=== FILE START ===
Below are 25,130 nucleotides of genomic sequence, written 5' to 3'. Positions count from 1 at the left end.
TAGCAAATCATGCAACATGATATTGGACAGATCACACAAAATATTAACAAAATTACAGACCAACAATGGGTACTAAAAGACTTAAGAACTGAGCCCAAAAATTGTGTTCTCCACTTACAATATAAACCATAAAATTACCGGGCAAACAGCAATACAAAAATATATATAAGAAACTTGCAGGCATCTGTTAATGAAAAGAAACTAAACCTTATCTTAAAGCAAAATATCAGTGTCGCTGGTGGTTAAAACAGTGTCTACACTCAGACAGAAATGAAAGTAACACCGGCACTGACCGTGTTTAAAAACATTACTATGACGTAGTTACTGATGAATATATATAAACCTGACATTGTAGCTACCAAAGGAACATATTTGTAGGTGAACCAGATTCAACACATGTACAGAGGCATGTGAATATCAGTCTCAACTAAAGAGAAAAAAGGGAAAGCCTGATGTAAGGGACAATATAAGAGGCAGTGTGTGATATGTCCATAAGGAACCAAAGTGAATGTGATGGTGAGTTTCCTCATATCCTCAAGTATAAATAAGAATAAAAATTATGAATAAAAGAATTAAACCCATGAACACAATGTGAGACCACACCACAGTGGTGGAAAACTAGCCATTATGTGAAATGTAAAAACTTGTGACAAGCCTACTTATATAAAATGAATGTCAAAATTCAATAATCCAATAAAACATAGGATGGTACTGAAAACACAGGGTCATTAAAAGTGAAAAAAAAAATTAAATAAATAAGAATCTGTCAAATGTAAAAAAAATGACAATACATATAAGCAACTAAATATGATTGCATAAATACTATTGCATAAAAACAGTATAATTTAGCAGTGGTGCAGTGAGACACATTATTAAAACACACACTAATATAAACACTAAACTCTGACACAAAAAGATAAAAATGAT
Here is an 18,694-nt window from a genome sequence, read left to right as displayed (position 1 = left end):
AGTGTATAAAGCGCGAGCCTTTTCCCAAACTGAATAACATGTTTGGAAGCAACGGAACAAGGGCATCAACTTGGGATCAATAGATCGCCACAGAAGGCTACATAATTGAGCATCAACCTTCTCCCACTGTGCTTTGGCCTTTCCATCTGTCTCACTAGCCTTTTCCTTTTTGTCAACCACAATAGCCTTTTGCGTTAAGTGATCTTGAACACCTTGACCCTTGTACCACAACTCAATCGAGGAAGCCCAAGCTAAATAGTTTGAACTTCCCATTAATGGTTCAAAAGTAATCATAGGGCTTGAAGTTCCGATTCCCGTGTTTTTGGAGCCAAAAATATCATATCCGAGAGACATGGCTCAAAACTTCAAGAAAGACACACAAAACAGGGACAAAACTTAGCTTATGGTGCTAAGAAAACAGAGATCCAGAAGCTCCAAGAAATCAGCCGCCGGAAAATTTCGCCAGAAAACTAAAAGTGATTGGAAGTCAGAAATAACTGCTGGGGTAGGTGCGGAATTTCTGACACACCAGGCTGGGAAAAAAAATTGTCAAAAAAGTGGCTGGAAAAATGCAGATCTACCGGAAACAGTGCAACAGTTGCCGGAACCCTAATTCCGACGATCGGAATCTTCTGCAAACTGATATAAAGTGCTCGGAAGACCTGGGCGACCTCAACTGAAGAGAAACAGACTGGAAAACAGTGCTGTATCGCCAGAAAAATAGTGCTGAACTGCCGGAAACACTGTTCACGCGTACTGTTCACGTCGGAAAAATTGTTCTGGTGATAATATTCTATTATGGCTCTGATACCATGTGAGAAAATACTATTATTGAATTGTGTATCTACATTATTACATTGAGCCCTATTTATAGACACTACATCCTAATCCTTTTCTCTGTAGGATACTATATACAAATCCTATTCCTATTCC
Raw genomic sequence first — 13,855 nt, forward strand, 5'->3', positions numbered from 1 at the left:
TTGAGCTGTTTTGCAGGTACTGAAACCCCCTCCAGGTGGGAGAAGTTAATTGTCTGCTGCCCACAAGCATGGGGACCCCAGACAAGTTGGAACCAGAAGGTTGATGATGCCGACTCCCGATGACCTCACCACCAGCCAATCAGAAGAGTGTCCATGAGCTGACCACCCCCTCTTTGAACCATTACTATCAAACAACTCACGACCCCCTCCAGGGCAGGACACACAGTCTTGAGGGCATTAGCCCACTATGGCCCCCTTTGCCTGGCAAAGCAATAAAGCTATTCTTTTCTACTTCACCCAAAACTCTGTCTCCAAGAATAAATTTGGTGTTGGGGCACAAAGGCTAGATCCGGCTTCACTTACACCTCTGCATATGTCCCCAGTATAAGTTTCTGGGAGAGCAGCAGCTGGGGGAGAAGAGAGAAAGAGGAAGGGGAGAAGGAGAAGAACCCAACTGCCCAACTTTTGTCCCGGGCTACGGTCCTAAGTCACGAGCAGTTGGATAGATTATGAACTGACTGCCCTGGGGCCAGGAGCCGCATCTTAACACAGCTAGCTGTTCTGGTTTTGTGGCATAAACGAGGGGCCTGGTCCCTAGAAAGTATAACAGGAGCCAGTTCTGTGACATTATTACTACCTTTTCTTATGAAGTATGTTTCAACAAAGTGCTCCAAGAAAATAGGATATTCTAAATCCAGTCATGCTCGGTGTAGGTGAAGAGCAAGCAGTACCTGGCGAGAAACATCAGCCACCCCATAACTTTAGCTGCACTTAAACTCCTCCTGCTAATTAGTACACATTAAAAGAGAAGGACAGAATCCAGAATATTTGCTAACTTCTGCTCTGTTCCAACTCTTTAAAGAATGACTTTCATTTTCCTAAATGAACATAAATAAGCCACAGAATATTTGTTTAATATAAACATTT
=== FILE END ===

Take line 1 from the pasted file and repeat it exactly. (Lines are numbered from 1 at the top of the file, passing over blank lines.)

Below are 25,130 nucleotides of genomic sequence, written 5' to 3'. Positions count from 1 at the left end.